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President Barack Obama presents Maya Angelou with the 2010 Medal of Freedom in the East Room of the White House Feb. 15, 2011

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When I was 10 years old I found a well-used book in my mother’s bedroom. The pages were folded back, the cover was barely intact and the pages were stained. If I had to guess, I’d say that the book had been read several times over. As I sat on my mother’s bed and flipped through the pages of Maya Angelou’s I Know Why the Caged Bird Sings, I didn’t know that it would be years before I realized the full impact of the book on my own life.

At age 10 I received my first lessons about racism, the importance of family and overcoming obstacles. But it wasn’t until adulthood that I was presented with similar obstacles. During several difficult life experiences, I Know Why the Caged Bird Sings was my bible. Whenever I needed motivation, I picked up that tattered book, which I refused to replace, and delved into the pages. I wouldn’t leave my couch until the book was read.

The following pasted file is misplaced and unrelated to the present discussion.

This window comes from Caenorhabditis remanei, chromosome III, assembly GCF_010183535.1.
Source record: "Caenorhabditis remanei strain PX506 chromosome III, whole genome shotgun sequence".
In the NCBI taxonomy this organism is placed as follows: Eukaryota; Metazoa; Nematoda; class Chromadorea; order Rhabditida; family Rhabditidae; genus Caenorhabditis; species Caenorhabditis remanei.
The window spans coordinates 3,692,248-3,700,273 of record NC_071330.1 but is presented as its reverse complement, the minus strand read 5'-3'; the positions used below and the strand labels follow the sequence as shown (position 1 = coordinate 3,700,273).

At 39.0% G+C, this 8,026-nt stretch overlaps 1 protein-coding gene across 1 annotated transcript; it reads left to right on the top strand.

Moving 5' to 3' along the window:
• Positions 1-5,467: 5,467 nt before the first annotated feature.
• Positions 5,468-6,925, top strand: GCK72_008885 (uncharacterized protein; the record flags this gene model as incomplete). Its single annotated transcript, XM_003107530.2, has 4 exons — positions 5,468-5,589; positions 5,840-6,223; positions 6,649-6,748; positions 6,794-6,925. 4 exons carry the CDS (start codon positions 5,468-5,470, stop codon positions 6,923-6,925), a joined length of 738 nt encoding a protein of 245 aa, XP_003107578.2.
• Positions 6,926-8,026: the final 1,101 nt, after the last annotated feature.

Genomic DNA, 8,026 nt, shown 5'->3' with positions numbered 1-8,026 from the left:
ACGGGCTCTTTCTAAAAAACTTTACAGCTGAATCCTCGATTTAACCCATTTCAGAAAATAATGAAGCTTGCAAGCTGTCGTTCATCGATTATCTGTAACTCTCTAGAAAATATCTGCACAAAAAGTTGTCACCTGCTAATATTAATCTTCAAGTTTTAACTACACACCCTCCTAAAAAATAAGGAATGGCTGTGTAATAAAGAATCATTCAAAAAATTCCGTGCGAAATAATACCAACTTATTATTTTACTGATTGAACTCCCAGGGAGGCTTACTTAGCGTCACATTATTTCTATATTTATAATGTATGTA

Maya Angelou taught me that you needed resilience in order to survive what life handed to you. She also taught me that neither my gender nor my skin color should prevent me from achieving my goals. Those lessons have stuck with me since I was that 10-year-old wondering if the book my mother held so dearly was something I should put down and not bother reading. 

Since news broke about Angelou’s passing, the top 10 hashtags on black Twitter have referred to the prolific writer. In celebrating her life and the legacy she leaves behind, many on social media are using the hashtag #mayataughtme to share those life lessons the great one bestowed upon them:

The passing of Angelou means different things to many people, but her legacy will live on several lifetimes over. 

Yesha Callahan is editor of The Grapevine and a staff writer at The Root. Follow her on Twitter.